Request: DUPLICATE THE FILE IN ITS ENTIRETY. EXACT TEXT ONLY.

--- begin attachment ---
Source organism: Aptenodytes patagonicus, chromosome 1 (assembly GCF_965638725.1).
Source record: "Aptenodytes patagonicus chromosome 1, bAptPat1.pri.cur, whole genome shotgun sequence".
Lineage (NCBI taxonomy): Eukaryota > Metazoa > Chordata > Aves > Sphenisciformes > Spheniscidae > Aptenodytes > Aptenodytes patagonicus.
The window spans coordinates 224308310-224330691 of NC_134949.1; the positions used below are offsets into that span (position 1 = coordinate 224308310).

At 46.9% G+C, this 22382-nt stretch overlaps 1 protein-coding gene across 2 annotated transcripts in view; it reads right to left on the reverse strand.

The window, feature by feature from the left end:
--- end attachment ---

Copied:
Source organism: Aptenodytes patagonicus, chromosome 1 (assembly GCF_965638725.1).
Source record: "Aptenodytes patagonicus chromosome 1, bAptPat1.pri.cur, whole genome shotgun sequence".
Lineage (NCBI taxonomy): Eukaryota > Metazoa > Chordata > Aves > Sphenisciformes > Spheniscidae > Aptenodytes > Aptenodytes patagonicus.
The window spans coordinates 224308310-224330691 of NC_134949.1; the positions used below are offsets into that span (position 1 = coordinate 224308310).

At 46.9% G+C, this 22382-nt stretch overlaps 1 protein-coding gene across 2 annotated transcripts in view; it reads right to left on the reverse strand.

The window, feature by feature from the left end: